Employers’ liability insurance

If your business employs staff, you are legally required to have employers liability insurance to make sure both you and they are protected.

Posted

Fact checked
Picture not described
Promoted
SuperScript

Protect your business with a pay as you go monthly subscription

  • Get covered in less than 10 minutes
  • Adapt or cancel your policy at any time. No penalties
  • Cover starts from just £5.13 per month

What is employers’ liability insurance?

Employers’ liability insurance covers you and helps you to protect your employees in case one of them is injured or becomes ill as a result of the work they do for your business. You are legally required to take out this cover if you employ one or more people.

You must take out employers’ liability insurance if:

  • You deduct National Insurance contributions and income tax from the money you pay your employees.
  • Where, when and how your employees work is controlled by you.
  • Any profits made by your staff can be claimed by you.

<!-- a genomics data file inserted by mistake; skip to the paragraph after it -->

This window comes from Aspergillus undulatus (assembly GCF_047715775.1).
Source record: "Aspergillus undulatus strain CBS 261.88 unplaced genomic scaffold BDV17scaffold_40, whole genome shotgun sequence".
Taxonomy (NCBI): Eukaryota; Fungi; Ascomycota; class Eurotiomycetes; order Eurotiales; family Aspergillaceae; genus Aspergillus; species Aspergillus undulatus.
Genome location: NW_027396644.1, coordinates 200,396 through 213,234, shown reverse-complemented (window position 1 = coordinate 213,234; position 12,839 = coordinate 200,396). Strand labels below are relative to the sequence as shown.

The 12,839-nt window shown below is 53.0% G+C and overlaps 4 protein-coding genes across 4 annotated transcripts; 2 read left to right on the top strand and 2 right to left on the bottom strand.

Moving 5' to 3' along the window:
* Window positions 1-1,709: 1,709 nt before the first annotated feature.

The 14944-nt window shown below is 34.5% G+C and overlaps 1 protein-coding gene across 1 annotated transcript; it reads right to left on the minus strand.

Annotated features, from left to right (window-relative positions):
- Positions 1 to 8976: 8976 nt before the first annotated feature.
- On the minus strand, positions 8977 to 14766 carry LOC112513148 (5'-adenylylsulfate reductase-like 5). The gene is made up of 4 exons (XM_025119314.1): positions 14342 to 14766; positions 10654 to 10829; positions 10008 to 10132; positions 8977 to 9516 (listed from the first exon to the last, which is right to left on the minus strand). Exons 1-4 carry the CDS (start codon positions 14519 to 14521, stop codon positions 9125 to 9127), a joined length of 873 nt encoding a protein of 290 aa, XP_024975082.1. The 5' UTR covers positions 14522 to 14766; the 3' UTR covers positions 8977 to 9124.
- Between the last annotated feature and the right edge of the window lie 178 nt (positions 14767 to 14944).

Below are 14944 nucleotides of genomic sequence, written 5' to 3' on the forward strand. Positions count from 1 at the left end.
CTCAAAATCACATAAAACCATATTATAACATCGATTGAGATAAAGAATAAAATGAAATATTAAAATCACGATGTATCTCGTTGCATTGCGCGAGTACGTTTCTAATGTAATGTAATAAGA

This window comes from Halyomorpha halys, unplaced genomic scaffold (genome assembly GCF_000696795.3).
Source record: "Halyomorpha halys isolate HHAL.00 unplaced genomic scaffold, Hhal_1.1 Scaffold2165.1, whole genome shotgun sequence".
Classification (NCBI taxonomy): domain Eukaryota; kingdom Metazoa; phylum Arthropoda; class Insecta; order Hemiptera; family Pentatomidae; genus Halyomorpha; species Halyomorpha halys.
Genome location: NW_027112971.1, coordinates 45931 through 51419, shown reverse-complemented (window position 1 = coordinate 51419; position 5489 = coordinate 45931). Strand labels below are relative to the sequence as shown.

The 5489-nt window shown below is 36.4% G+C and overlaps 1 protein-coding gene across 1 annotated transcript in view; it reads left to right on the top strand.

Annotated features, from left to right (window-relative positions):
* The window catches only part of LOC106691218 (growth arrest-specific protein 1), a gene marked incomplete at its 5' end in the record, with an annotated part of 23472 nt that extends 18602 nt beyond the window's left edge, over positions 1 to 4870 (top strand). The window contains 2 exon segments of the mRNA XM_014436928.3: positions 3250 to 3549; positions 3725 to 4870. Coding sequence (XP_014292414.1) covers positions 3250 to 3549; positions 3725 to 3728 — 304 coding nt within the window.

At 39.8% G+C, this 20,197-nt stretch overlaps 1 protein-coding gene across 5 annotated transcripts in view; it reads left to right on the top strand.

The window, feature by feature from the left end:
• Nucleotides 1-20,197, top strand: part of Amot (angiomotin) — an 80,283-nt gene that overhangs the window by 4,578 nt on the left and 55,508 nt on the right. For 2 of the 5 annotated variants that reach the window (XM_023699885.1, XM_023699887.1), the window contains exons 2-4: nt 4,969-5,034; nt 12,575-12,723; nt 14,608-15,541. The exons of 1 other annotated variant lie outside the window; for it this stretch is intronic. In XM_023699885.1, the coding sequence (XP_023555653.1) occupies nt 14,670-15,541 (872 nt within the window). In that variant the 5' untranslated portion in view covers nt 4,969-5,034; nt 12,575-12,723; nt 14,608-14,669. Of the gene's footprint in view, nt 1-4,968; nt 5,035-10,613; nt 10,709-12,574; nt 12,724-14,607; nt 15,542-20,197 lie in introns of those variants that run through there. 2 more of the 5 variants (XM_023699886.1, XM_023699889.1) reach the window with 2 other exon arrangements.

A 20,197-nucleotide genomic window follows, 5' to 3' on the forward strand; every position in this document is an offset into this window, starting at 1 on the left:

• You provide your employees with most of the materials and equipment required to do their job.
  • You require each member of staff to perform the duties of their role themselves, and they cannot hire a substitute for themselves if they are unable to work.
  • You employ part-time or temporary staff.

Failing to take out employers’ liability insurance could cost you, even if no claim is brought against your business. You could be fined £2,500 for every day  that you’re not insured. Failing to produce an ELCI (Employers’ Liability Compulsory Insurance) certificate or not making it available to inspectors when they ask can also incur a fine of £1,000 or more.

What does employers’ liability insurance cover?

Employers’ liability insurance covers you against any claims by staff members who suffer an injury or become ill while performing duties for your business.

This cover will take care of legal costs, including legal fees and compensation payouts, should a complaint made by an employee go to court.